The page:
To those of us without obsessive-compulsive disorder it might seem like a no-brainer. If this is the therapy that works, of course you should continue to practice it as much as possible. Sure, easy for us to say. But if you have OCD, and your brain has been relatively quiet for a while, why would you want to shake things up? Why not enjoy the peace when you have it and deal with whatever you need to deal with when it comes along?

There is no right or wrong answer here. Or is there? OCD is tricky and often rears its ugly head when you least expect it to. The more you choose to embrace ERP therapy, the better your chances are of beating OCD at its own game. So should you try to enjoy the calm before the storm, or should you create your own storms regularly in hopes of completely changing the weather pattern?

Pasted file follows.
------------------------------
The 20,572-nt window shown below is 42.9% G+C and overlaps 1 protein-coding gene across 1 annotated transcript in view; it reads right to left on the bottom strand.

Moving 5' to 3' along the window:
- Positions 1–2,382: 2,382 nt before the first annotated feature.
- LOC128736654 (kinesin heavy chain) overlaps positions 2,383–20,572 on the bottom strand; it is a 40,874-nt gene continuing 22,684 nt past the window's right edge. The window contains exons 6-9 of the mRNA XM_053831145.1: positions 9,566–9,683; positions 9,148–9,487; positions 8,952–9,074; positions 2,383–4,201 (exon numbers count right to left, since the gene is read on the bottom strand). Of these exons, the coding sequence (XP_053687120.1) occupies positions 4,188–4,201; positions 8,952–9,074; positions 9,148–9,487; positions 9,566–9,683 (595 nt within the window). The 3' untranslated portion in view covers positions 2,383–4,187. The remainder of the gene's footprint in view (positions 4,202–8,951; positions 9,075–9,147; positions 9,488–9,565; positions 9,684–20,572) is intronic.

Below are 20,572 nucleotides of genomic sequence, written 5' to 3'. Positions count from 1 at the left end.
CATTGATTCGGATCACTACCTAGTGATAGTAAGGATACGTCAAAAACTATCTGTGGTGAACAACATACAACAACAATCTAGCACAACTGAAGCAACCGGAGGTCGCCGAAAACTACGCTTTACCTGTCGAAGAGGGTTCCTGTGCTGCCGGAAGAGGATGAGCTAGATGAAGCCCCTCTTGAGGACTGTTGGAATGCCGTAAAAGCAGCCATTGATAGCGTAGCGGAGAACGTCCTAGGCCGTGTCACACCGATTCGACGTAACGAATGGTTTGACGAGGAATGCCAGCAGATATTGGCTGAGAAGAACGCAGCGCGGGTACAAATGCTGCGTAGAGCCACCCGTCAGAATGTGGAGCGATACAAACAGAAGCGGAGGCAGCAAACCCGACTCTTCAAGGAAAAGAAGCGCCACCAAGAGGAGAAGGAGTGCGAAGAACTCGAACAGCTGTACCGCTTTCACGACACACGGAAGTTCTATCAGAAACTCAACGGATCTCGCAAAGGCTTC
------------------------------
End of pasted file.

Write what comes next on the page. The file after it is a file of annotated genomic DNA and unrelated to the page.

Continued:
I’d choose the latter.

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OCD, Learning, and Memory Problems

I’ve written posts and articles about my son Dan’s struggle with OCD in college, and our family’s experience is also fully chronicled in my book Overcoming OCD: A Journey to Recovery. The most frustrating aspects of this portion of Dan’s journey were not only the widespread lack of understanding of obsessive-compulsive disorder, but also dealing with an academic support staff who had no idea how to help him.

To be fair, it really wasn’t their fault. They were willing to help; they just didn’t know how. Aside from offering extra time on tests (which is often not even a good idea for those with OCD) they were at a loss. And so were we. Once we realized that Dan was struggling with time management, the balance of details within the big picture, and over-thinking, we asked that these issues be addressed mainly through the open-mindedness and flexibility of his professors.